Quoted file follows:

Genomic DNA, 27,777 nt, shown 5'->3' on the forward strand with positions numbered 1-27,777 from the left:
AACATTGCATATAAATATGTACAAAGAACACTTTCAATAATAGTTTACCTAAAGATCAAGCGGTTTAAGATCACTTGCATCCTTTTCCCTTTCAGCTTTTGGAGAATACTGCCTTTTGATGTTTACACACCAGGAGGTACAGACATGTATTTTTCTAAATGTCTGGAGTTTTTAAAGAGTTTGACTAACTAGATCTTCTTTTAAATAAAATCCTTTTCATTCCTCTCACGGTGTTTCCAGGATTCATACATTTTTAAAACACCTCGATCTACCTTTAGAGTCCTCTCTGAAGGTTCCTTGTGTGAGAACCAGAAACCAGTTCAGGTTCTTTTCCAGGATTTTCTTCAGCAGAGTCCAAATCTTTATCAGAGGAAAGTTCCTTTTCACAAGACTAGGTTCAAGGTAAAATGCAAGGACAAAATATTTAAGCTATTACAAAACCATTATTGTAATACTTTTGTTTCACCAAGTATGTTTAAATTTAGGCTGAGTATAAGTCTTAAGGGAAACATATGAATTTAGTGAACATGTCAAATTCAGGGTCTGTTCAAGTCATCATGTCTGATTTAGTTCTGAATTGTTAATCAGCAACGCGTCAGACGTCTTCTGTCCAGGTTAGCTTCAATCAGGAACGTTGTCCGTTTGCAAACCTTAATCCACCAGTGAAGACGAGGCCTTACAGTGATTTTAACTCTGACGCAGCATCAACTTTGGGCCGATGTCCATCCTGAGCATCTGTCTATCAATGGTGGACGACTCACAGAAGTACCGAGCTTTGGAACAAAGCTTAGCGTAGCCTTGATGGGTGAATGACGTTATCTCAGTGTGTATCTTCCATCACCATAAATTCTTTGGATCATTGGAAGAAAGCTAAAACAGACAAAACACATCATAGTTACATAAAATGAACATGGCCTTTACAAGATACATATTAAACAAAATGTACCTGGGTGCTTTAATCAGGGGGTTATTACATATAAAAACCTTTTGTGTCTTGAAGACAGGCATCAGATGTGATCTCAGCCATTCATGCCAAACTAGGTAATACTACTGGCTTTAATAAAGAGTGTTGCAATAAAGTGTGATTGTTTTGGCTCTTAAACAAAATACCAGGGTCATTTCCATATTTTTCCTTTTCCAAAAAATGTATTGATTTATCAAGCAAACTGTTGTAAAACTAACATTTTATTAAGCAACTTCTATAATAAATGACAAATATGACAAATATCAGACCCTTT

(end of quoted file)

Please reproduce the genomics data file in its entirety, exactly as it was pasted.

Genomic DNA, 27,777 nt, shown 5'->3' on the forward strand with positions numbered 1-27,777 from the left:
AACATTGCATATAAATATGTACAAAGAACACTTTCAATAATAGTTTACCTAAAGATCAAGCGGTTTAAGATCACTTGCATCCTTTTCCCTTTCAGCTTTTGGAGAATACTGCCTTTTGATGTTTACACACCAGGAGGTACAGACATGTATTTTTCTAAATGTCTGGAGTTTTTAAAGAGTTTGACTAACTAGATCTTCTTTTAAATAAAATCCTTTTCATTCCTCTCACGGTGTTTCCAGGATTCATACATTTTTAAAACACCTCGATCTACCTTTAGAGTCCTCTCTGAAGGTTCCTTGTGTGAGAACCAGAAACCAGTTCAGGTTCTTTTCCAGGATTTTCTTCAGCAGAGTCCAAATCTTTATCAGAGGAAAGTTCCTTTTCACAAGACTAGGTTCAAGGTAAAATGCAAGGACAAAATATTTAAGCTATTACAAAACCATTATTGTAATACTTTTGTTTCACCAAGTATGTTTAAATTTAGGCTGAGTATAAGTCTTAAGGGAAACATATGAATTTAGTGAACATGTCAAATTCAGGGTCTGTTCAAGTCATCATGTCTGATTTAGTTCTGAATTGTTAATCAGCAACGCGTCAGACGTCTTCTGTCCAGGTTAGCTTCAATCAGGAACGTTGTCCGTTTGCAAACCTTAATCCACCAGTGAAGACGAGGCCTTACAGTGATTTTAACTCTGACGCAGCATCAACTTTGGGCCGATGTCCATCCTGAGCATCTGTCTATCAATGGTGGACGACTCACAGAAGTACCGAGCTTTGGAACAAAGCTTAGCGTAGCCTTGATGGGTGAATGACGTTATCTCAGTGTGTATCTTCCATCACCATAAATTCTTTGGATCATTGGAAGAAAGCTAAAACAGACAAAACACATCATAGTTACATAAAATGAACATGGCCTTTACAAGATACATATTAAACAAAATGTACCTGGGTGCTTTAATCAGGGGGTTATTACATATAAAAACCTTTTGTGTCTTGAAGACAGGCATCAGATGTGATCTCAGCCATTCATGCCAAACTAGGTAATACTACTGGCTTTAATAAAGAGTGTTGCAATAAAGTGTGATTGTTTTGGCTCTTAAACAAAATACCAGGGTCATTTCCATATTTTTCCTTTTCCAAAAAATGTATTGATTTATCAAGCAAACTGTTGTAAAACTAACATTTTATTAAGCAACTTCTATAATAAATGACAAATATGACAAATATCAGACCCTTT